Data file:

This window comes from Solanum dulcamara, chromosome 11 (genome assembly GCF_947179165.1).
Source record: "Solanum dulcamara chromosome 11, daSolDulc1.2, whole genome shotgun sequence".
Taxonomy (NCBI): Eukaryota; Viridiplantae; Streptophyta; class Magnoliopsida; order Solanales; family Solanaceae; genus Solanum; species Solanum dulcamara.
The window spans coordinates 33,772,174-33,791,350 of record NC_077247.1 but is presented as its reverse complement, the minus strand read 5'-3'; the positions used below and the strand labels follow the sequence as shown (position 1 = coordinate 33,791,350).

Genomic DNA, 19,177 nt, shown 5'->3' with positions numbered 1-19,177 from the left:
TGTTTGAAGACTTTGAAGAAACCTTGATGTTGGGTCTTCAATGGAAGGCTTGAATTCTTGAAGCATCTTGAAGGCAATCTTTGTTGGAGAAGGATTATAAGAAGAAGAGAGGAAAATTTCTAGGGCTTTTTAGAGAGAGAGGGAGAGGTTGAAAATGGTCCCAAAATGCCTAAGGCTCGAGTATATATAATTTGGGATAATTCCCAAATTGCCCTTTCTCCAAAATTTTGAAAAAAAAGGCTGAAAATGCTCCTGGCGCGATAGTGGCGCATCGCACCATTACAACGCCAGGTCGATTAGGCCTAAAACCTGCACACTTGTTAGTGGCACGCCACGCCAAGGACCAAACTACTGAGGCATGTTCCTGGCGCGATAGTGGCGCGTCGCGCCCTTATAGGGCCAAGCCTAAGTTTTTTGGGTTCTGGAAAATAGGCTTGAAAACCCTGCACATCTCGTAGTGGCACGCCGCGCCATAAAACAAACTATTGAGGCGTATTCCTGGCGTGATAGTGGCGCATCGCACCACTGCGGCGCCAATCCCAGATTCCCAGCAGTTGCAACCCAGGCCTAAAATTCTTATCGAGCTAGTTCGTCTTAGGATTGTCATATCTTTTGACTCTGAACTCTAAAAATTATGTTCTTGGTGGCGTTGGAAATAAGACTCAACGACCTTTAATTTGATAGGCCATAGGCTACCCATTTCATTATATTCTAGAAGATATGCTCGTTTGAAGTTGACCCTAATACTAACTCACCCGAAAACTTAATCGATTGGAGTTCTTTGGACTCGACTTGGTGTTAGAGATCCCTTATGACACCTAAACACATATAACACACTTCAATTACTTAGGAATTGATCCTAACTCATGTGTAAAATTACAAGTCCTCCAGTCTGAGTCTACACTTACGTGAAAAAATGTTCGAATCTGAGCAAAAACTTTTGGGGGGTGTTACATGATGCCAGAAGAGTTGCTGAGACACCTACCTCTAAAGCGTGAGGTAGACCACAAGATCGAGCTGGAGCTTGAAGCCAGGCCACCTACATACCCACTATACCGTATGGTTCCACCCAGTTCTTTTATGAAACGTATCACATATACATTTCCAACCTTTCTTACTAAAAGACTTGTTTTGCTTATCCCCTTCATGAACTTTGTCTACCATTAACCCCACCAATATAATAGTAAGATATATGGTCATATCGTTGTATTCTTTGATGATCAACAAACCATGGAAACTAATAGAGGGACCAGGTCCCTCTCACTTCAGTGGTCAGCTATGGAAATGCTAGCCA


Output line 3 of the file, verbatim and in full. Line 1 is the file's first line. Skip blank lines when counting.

Taxonomy (NCBI): Eukaryota; Viridiplantae; Streptophyta; class Magnoliopsida; order Solanales; family Solanaceae; genus Solanum; species Solanum dulcamara.